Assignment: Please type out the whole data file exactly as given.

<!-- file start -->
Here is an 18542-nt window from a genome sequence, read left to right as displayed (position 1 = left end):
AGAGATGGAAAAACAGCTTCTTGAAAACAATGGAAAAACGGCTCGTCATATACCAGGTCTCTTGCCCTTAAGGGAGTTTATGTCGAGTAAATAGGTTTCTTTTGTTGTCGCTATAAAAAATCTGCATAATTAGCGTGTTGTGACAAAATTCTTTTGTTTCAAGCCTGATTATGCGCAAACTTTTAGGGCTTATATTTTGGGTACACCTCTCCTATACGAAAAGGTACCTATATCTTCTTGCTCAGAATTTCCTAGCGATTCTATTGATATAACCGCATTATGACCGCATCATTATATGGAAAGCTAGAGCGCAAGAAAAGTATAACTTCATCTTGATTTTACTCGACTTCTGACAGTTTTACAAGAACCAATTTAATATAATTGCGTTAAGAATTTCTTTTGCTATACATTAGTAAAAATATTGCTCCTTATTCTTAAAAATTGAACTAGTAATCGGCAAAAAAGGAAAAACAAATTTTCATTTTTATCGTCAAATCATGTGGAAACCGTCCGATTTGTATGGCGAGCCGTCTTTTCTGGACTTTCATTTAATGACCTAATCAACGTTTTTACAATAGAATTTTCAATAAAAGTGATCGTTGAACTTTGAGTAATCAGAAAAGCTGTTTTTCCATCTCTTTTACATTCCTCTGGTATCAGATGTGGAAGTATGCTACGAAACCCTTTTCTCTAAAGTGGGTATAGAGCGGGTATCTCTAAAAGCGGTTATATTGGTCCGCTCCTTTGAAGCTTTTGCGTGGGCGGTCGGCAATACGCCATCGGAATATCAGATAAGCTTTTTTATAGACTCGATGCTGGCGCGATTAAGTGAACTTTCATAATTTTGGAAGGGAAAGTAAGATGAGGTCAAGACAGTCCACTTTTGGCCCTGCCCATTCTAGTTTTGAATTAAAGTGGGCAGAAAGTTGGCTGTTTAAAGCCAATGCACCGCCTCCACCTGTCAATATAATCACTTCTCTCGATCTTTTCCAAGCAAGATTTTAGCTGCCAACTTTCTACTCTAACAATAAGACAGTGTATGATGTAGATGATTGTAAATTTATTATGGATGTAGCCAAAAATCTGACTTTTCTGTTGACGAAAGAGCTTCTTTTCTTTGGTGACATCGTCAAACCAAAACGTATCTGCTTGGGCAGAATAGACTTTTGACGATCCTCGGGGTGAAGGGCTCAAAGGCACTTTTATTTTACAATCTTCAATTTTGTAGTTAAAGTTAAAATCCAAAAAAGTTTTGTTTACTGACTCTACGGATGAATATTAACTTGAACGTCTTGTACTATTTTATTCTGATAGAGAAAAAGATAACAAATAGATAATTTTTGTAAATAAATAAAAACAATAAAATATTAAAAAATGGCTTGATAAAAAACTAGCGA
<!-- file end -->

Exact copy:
Here is an 18542-nt window from a genome sequence, read left to right as displayed (position 1 = left end):
AGAGATGGAAAAACAGCTTCTTGAAAACAATGGAAAAACGGCTCGTCATATACCAGGTCTCTTGCCCTTAAGGGAGTTTATGTCGAGTAAATAGGTTTCTTTTGTTGTCGCTATAAAAAATCTGCATAATTAGCGTGTTGTGACAAAATTCTTTTGTTTCAAGCCTGATTATGCGCAAACTTTTAGGGCTTATATTTTGGGTACACCTCTCCTATACGAAAAGGTACCTATATCTTCTTGCTCAGAATTTCCTAGCGATTCTATTGATATAACCGCATTATGACCGCATCATTATATGGAAAGCTAGAGCGCAAGAAAAGTATAACTTCATCTTGATTTTACTCGACTTCTGACAGTTTTACAAGAACCAATTTAATATAATTGCGTTAAGAATTTCTTTTGCTATACATTAGTAAAAATATTGCTCCTTATTCTTAAAAATTGAACTAGTAATCGGCAAAAAAGGAAAAACAAATTTTCATTTTTATCGTCAAATCATGTGGAAACCGTCCGATTTGTATGGCGAGCCGTCTTTTCTGGACTTTCATTTAATGACCTAATCAACGTTTTTACAATAGAATTTTCAATAAAAGTGATCGTTGAACTTTGAGTAATCAGAAAAGCTGTTTTTCCATCTCTTTTACATTCCTCTGGTATCAGATGTGGAAGTATGCTACGAAACCCTTTTCTCTAAAGTGGGTATAGAGCGGGTATCTCTAAAAGCGGTTATATTGGTCCGCTCCTTTGAAGCTTTTGCGTGGGCGGTCGGCAATACGCCATCGGAATATCAGATAAGCTTTTTTATAGACTCGATGCTGGCGCGATTAAGTGAACTTTCATAATTTTGGAAGGGAAAGTAAGATGAGGTCAAGACAGTCCACTTTTGGCCCTGCCCATTCTAGTTTTGAATTAAAGTGGGCAGAAAGTTGGCTGTTTAAAGCCAATGCACCGCCTCCACCTGTCAATATAATCACTTCTCTCGATCTTTTCCAAGCAAGATTTTAGCTGCCAACTTTCTACTCTAACAATAAGACAGTGTATGATGTAGATGATTGTAAATTTATTATGGATGTAGCCAAAAATCTGACTTTTCTGTTGACGAAAGAGCTTCTTTTCTTTGGTGACATCGTCAAACCAAAACGTATCTGCTTGGGCAGAATAGACTTTTGACGATCCTCGGGGTGAAGGGCTCAAAGGCACTTTTATTTTACAATCTTCAATTTTGTAGTTAAAGTTAAAATCCAAAAAAGTTTTGTTTACTGACTCTACGGATGAATATTAACTTGAACGTCTTGTACTATTTTATTCTGATAGAGAAAAAGATAACAAATAGATAATTTTTGTAAATAAATAAAAACAATAAAATATTAAAAAATGGCTTGATAAAAAACTAGCGA